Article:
Animalia > Chordata > Aves > Suliformes > Sulidae > Morus > Morus serrator

Morus serrator (Australasian Gannet)

Wikipedia Abstract

The Australasian gannet (Morus serrator or Sula bassana), also known as Australian gannet and Tākapu, is a large seabird of the gannet family Sulidae. Adults are mostly white, with black flight feathers at the wingtips and lining the trailing edge of the wing. The central tail feathers are also black. The head is yellow, with a pale blue-grey bill edged in black, and blue-rimmed eyes. Numbers of Australasian gannet have been increasing since 1950, although some colonies have disappeared and others have decreased in size.
View Wikipedia Record: Morus serrator

EDGE Analysis

Uniqueness Scale: Similiar (0) 
 Unique (100)
Uniqueness & Vulnerability Scale: Similiar & Secure (0) 
 Unique & Vulnerable (100)
ED Score: 11.255
EDGE Score: 2.50593


Adult Weight [1]  5.18 lbs (2.35 kg)
Diet [2]  Carnivore (Vertebrates), Piscivore
Diet - Fish [2]  90 %
Diet - Scavenger [2]  10 %
Forages - Underwater [2]  100 %
Clutch Size [3]  1
Incubation [3]  44 days
Maximum Longevity [1]  33 years
Wing Span [4]  6.6 feet (2 m)


Name Countries Ecozone Biome Species Report Climate Land
Antipodes Subantarctic Islands tundra Australia, New Zealand Australasia Tundra    
Southern Indian Ocean Islands tundra South Africa, France, Australia Antarctic Tundra    

Protected Areas

Name IUCN Category Area acres Location Species Website Climate Land Use
Coorong National Park II 121235 South Australia, Australia
Croajingolong National Park II 217067 Victoria, Australia
Flinders Chase National Park II 81245 South Australia, Australia
Lavinia Nature Reserve State Reserve II 17390 Tasmania, Australia    
Macquarie Island Nature Reserve Ia 233540 Tasmania, Australia  
Mountain Zebra National Park II 60944 Eastern Cape, South Africa
Norfolk Island National Park II 1723 Australian external territories, Australia  
Wilson's Promontory National Park II 119279 Victoria, Australia

Biodiversity Hotspots

Name Location Endemic Species Website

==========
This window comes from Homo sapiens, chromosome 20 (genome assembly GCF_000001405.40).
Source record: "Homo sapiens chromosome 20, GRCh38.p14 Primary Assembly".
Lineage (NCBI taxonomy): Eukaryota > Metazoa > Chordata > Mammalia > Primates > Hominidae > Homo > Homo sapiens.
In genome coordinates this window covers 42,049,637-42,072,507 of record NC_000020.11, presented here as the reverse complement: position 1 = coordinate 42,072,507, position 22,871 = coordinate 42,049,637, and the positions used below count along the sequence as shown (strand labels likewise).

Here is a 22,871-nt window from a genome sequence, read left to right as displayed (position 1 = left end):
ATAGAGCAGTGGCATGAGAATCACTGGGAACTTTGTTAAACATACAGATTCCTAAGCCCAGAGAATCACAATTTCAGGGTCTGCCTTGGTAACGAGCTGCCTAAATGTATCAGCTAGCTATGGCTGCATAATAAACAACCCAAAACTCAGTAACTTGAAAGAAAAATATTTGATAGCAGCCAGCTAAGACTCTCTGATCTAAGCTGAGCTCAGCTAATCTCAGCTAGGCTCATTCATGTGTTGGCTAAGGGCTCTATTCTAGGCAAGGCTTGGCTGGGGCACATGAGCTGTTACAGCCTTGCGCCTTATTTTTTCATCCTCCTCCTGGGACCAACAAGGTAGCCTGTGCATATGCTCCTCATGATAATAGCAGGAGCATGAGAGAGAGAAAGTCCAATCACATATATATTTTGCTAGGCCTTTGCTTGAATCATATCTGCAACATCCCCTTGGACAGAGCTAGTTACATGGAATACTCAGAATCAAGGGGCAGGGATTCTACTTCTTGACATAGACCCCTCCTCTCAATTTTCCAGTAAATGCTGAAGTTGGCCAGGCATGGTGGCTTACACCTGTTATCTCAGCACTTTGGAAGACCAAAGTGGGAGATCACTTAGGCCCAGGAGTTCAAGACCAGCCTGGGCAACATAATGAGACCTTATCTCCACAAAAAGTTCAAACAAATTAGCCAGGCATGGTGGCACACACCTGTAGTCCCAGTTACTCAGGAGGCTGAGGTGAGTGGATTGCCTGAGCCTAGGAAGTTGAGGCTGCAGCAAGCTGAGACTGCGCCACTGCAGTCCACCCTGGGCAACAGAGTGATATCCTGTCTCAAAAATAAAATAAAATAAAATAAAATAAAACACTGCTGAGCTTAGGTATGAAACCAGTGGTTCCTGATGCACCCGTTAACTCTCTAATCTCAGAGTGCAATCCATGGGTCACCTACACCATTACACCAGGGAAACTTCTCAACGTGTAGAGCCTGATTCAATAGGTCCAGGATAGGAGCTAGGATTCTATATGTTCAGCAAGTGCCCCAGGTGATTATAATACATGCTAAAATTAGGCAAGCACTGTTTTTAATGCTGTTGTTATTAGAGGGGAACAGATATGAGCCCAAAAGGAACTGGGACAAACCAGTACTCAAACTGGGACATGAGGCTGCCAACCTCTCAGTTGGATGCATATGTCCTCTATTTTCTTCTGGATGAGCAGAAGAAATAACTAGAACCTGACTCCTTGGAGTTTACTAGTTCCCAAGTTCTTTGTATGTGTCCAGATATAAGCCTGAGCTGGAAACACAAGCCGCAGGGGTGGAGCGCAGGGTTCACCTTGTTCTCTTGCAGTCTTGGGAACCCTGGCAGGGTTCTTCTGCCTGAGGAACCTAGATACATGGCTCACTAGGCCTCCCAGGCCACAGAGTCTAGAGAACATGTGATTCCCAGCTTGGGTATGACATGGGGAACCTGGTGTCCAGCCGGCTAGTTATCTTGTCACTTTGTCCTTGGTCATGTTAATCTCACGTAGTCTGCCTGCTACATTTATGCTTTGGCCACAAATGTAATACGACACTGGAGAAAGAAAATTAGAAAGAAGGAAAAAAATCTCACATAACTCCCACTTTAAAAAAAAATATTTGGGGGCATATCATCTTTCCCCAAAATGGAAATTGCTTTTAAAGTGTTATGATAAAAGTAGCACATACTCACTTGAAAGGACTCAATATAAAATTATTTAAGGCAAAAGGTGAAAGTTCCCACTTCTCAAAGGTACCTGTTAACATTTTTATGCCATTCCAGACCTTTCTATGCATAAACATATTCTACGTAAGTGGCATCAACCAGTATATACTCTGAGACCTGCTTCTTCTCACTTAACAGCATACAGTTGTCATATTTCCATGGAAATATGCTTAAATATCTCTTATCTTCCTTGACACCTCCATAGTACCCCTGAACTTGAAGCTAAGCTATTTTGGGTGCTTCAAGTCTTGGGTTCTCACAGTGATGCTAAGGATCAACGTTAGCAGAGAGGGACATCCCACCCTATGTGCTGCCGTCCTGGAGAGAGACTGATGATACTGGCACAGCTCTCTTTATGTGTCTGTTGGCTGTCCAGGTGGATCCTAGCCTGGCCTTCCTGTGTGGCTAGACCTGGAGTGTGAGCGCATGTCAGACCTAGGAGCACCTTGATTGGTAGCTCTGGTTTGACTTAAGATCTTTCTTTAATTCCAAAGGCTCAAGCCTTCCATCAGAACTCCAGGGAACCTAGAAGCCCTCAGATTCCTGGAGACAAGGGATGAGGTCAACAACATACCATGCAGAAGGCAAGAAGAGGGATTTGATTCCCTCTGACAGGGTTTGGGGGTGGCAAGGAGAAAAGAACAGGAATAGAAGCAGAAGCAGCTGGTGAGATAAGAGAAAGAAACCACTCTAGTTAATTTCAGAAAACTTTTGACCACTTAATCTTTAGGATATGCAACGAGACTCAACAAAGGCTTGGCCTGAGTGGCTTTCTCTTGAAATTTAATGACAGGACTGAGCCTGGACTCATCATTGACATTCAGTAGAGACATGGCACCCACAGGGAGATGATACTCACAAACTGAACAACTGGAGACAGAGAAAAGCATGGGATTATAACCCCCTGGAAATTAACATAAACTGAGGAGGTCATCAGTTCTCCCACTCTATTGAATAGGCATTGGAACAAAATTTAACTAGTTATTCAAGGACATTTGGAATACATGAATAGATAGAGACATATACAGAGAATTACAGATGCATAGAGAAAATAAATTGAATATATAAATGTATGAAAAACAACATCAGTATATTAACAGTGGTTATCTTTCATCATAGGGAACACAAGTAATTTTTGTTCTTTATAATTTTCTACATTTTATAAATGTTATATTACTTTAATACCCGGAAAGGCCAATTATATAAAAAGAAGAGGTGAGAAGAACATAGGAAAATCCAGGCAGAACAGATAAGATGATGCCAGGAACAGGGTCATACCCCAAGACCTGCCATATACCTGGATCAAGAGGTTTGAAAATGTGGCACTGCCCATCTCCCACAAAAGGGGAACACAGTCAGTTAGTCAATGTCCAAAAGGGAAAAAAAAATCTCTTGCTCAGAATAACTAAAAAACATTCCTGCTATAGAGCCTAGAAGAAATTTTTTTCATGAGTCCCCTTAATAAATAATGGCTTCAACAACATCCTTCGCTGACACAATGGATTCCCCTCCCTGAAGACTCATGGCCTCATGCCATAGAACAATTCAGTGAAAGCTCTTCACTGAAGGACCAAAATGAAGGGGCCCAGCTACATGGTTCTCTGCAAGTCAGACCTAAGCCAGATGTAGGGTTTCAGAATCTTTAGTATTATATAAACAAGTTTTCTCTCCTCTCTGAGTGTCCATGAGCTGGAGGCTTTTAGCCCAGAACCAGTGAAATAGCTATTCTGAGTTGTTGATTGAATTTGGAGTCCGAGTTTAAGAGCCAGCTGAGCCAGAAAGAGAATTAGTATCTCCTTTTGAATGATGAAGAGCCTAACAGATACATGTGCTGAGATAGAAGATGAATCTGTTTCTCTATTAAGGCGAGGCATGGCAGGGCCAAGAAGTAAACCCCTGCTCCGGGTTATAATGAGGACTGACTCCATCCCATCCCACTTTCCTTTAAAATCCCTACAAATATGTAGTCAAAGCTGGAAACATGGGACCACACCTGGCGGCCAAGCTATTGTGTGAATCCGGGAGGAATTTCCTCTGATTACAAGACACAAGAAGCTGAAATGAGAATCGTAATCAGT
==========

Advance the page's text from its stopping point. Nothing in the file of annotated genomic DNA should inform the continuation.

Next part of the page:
New Zealand New Zealand No
Southwest Australia Australia No

Prey / Diet

Aldrichetta forsteri (Yellow-eye mullet)[5]
Belone belone (Garfish)[5]
Boreogadus saida (Polar cod)[5]
Clupea harengus (Yawling)[5]
Clupea pallasii (Pacific herring)[5]
Cololabis saira (Skipper)[5]
Eleginus gracilis (Wachna cod)[5]
Engraulis anchoita (Anchoita)[5]
Engraulis australis (Australian anchovy)[6]
Engraulis capensis (Southern African anchovy)[5]
Engraulis encrasicolus (Southern African anchovy)[5]
Engraulis japonicus (Japanese anchovy)[5]
Engraulis mordax (Californian anchoveta)[5]
Gadus chalcogrammus (Whiting)[5]
Gadus macrocephalus (Pacific cod)[5]
Gadus morhua (rock cod)[5]
Kondakovia longimana (Giant Warty Squid)[5]
Macruronus magellanicus (Patagonian whiphake)[5]
Macruronus novaezelandiae (Whiptail hake)[5]
Micromesistius australis (Southern poutassou)[5]
Micromesistius poutassou (Poutassou)[5]
Pleurogrammus azonus (Okhotsk atka mackerel)[5]
Pleurogrammus monopterygius (Atka mackerel)[5]
Pollachius virens (Sillock)[5]
Pseudolabrus rubicundus (Rosy wrasse)[5]
Pseudophycis bachus (Southern rockcod)[6]
Sardina pilchardus (European pilchard)[5]
Sardinops sagax (Australian pilchard)[6]
Scomber australasicus (Spotted mackerel)[5]
Scomberesox saurus (Atlantic saury)[6]
Sprattus antipodum (Sprat)[5]
Sprattus muelleri (Stout sprat)[6]
Sprattus sprattus (Whitebait)[5]
Trachurus mediterraneus (Mediterranean scad)[5]
Trachurus novaezelandiae (Yellowtail scad)[6]
Trachurus symmetricus (Scad)[5]
Trachurus trachurus (Scad)[5]

Prey / Diet Overlap

Competing SpeciesCommon Prey Count
Anous minutus (Black Noddy)1
Arctocephalus forsteri (Australasian Fur Seal)2
Arripis trutta (Salmon trout)2
Eudyptes pachyrhynchus (Fiordland Penguin)1
Eudyptes robustus (Snares Penguin)1
Eudyptula minor (Little Penguin)2
Leucocarbo colensoi (Auckland Islands shag)1
Megadyptes antipodes (Yellow-eyed Penguin)1
Phalacrocorax sulcirostris (Little Black Cormorant)1
Puffinus griseus (Sooty Shearwater)1
Sula leucogaster (Brown Booby)1
Thalassarche chlororhynchos (Yellow-nosed Albatross)1
Thunnus albacares (Yellowfin-tuna)2
Thunnus obesus (Tuna)1
Tursiops truncatus (Bottlenosed Dolphin)1


Parasitized by 
Eidmanniella pustulosa[7]
Pectinopygus bassani[7]

Institutions (Zoos, etc.)

Institution Infraspecies / Breed 
Melbourne Zoo

Range Map




Attributes / relations provided by
1de Magalhaes, J. P., and Costa, J. (2009) A database of vertebrate longevity records and their relation to other life-history traits. Journal of Evolutionary Biology 22(8):1770-1774
2Hamish Wilman, Jonathan Belmaker, Jennifer Simpson, Carolina de la Rosa, Marcelo M. Rivadeneira, and Walter Jetz. 2014. EltonTraits 1.0: Species-level foraging attributes of the world's birds and mammals. Ecology 95:2027
3del Hoyo, J., Elliott, A., Sargatal, J., Christie, D.A. & de Juana, E. (eds.). Handbook of the Birds of the World Alive. Lynx Edicions, Barcelona.
4Bird species of concern at wind farms in New Zealand, R.G. Powlesland, September 2009, New Zealand Department of Conservation
5Jorrit H. Poelen, James D. Simons and Chris J. Mungall. (2014). Global Biotic Interactions: An open infrastructure to share and analyze species-interaction datasets. Ecological Informatics.
7Species Interactions of Australia Database, Atlas of Living Australia, Version ala-csv-2012-11-19
Ecoregions provided by World Wide Fund For Nature (WWF). WildFinder: Online database of species distributions, ver. 01.06 WWF WildFINDER
Biodiversity Hotspots provided by Critical Ecosystem Partnership Fund
Images provided by Google Image Search
Abstract provided by DBpedia licensed under a Creative Commons License
Weather provided by NOAA METAR Data Access